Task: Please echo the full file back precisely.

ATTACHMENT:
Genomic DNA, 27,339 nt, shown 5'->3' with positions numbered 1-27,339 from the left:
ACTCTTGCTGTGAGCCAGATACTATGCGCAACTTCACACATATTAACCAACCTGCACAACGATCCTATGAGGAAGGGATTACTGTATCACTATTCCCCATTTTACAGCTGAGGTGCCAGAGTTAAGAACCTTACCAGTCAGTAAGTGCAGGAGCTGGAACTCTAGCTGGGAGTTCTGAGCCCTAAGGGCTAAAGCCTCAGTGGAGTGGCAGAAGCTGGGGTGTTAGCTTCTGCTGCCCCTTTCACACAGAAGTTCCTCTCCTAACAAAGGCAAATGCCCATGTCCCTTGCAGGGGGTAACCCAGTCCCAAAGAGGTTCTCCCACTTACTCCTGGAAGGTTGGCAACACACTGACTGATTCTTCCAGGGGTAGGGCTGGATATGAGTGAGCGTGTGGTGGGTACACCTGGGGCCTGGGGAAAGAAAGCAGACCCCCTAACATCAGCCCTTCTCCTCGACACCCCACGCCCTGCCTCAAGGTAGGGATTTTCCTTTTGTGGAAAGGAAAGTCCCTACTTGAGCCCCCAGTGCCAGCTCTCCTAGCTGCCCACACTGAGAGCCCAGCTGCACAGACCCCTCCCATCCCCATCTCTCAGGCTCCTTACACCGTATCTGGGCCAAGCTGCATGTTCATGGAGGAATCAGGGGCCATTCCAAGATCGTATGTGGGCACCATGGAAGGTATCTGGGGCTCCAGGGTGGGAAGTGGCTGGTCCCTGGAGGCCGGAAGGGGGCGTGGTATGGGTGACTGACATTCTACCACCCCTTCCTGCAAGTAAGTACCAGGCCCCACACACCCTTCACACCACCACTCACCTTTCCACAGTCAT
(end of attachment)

Genomic DNA, 27,339 nt, shown 5'->3' with positions numbered 1-27,339 from the left:
ACTCTTGCTGTGAGCCAGATACTATGCGCAACTTCACACATATTAACCAACCTGCACAACGATCCTATGAGGAAGGGATTACTGTATCACTATTCCCCATTTTACAGCTGAGGTGCCAGAGTTAAGAACCTTACCAGTCAGTAAGTGCAGGAGCTGGAACTCTAGCTGGGAGTTCTGAGCCCTAAGGGCTAAAGCCTCAGTGGAGTGGCAGAAGCTGGGGTGTTAGCTTCTGCTGCCCCTTTCACACAGAAGTTCCTCTCCTAACAAAGGCAAATGCCCATGTCCCTTGCAGGGGGTAACCCAGTCCCAAAGAGGTTCTCCCACTTACTCCTGGAAGGTTGGCAACACACTGACTGATTCTTCCAGGGGTAGGGCTGGATATGAGTGAGCGTGTGGTGGGTACACCTGGGGCCTGGGGAAAGAAAGCAGACCCCCTAACATCAGCCCTTCTCCTCGACACCCCACGCCCTGCCTCAAGGTAGGGATTTTCCTTTTGTGGAAAGGAAAGTCCCTACTTGAGCCCCCAGTGCCAGCTCTCCTAGCTGCCCACACTGAGAGCCCAGCTGCACAGACCCCTCCCATCCCCATCTCTCAGGCTCCTTACACCGTATCTGGGCCAAGCTGCATGTTCATGGAGGAATCAGGGGCCATTCCAAGATCGTATGTGGGCACCATGGAAGGTATCTGGGGCTCCAGGGTGGGAAGTGGCTGGTCCCTGGAGGCCGGAAGGGGGCGTGGTATGGGTGACTGACATTCTACCACCCCTTCCTGCAAGTAAGTACCAGGCCCCACACACCCTTCACACCACCACTCACCTTTCCACAGTCAT